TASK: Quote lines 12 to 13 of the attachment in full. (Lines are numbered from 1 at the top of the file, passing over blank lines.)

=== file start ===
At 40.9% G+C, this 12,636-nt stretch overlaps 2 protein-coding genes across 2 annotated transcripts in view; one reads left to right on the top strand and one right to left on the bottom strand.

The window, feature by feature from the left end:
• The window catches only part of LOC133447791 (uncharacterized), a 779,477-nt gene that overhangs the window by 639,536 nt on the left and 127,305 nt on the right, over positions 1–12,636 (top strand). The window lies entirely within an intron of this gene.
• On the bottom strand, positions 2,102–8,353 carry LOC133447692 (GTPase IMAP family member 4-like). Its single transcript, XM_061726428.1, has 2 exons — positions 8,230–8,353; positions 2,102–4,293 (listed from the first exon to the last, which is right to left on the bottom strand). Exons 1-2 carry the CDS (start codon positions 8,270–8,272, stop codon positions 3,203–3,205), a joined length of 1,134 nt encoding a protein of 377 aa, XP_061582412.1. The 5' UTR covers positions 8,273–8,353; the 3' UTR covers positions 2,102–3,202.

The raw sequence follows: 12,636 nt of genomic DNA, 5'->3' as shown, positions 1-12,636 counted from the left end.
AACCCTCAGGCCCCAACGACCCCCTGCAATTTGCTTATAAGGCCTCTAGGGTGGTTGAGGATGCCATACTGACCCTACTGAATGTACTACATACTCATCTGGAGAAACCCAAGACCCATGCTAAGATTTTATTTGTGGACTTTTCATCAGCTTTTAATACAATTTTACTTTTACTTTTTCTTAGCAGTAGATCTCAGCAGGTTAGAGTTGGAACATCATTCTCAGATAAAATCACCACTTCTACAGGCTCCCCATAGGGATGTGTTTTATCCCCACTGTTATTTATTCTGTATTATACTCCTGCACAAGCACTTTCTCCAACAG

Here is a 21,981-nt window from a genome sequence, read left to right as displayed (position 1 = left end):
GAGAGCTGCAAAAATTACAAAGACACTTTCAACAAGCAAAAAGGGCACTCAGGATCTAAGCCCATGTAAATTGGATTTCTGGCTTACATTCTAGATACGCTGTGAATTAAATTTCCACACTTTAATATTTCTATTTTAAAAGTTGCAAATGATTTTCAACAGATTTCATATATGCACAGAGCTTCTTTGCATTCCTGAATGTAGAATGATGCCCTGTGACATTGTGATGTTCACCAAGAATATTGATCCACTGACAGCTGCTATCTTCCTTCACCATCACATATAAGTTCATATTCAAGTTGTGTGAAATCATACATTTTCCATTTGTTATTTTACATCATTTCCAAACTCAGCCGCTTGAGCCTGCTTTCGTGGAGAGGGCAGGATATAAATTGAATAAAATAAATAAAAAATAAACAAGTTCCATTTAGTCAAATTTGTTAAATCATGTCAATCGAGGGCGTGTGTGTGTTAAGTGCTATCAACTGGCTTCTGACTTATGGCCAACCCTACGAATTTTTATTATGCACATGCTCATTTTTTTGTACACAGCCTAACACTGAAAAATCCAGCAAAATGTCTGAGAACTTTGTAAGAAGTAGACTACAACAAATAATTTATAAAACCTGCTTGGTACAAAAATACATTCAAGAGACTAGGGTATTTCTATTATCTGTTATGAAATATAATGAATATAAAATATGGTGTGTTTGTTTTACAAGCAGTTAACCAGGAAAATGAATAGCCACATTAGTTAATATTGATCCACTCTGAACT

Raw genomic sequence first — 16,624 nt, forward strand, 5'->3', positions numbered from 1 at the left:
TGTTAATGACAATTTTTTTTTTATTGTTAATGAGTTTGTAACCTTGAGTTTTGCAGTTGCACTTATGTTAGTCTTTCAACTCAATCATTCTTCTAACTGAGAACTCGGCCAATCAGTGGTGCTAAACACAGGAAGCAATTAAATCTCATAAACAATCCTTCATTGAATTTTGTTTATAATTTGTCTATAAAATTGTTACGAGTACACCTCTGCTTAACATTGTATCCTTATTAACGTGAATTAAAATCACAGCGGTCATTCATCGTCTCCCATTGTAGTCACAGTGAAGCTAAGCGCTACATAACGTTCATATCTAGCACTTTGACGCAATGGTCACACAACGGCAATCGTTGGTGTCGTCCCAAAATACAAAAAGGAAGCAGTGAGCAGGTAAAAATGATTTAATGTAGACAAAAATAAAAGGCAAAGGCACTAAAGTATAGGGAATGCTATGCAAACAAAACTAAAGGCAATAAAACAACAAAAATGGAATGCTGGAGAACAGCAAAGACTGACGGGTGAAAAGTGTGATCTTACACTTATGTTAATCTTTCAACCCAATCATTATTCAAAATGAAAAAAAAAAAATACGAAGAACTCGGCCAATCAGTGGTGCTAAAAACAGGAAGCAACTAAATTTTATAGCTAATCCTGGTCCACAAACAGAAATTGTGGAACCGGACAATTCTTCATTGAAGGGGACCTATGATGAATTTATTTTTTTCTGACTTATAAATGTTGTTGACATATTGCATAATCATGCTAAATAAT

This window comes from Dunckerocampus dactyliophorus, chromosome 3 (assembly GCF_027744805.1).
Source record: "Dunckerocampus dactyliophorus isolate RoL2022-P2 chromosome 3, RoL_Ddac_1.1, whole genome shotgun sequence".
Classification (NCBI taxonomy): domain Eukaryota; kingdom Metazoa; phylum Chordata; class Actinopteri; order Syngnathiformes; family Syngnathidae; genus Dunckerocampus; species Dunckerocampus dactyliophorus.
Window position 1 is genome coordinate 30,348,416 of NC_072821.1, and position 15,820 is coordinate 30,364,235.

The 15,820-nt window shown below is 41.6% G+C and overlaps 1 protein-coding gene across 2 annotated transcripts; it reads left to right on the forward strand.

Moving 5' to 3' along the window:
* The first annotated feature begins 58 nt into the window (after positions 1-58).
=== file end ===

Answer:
Source record: "Dunckerocampus dactyliophorus isolate RoL2022-P2 chromosome 3, RoL_Ddac_1.1, whole genome shotgun sequence".
Classification (NCBI taxonomy): domain Eukaryota; kingdom Metazoa; phylum Chordata; class Actinopteri; order Syngnathiformes; family Syngnathidae; genus Dunckerocampus; species Dunckerocampus dactyliophorus.